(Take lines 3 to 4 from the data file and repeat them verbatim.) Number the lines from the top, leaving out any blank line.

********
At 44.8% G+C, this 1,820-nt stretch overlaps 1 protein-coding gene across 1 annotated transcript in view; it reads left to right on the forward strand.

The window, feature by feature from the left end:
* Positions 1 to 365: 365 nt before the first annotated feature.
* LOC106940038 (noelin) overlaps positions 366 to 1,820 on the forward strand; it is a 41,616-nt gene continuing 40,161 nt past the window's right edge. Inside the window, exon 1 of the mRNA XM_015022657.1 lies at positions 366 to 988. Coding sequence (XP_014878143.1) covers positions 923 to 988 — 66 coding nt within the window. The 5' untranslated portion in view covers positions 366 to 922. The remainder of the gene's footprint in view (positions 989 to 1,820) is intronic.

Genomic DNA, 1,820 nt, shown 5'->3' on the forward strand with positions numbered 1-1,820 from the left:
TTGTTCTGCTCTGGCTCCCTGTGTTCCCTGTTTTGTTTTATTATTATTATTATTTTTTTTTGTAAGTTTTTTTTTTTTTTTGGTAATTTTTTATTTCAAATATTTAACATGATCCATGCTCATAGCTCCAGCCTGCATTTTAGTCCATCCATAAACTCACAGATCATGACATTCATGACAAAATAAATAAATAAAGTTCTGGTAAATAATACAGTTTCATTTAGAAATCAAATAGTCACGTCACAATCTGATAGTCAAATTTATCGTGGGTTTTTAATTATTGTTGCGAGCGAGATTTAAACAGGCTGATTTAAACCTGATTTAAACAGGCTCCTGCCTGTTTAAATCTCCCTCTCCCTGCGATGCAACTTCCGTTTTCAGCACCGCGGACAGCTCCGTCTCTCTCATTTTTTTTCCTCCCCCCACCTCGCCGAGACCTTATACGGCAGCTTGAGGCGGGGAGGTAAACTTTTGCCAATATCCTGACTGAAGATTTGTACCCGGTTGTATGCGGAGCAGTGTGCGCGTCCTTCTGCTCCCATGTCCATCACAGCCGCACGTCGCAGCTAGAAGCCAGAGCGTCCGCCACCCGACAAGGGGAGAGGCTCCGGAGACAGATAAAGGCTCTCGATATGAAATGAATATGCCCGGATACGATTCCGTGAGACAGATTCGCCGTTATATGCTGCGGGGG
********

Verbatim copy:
* Positions 1 to 365: 365 nt before the first annotated feature.
* LOC106940038 (noelin) overlaps positions 366 to 1,820 on the forward strand; it is a 41,616-nt gene continuing 40,161 nt past the window's right edge. Inside the window, exon 1 of the mRNA XM_015022657.1 lies at positions 366 to 988. Coding sequence (XP_014878143.1) covers positions 923 to 988 — 66 coding nt within the window. The 5' untranslated portion in view covers positions 366 to 922. The remainder of the gene's footprint in view (positions 989 to 1,820) is intronic.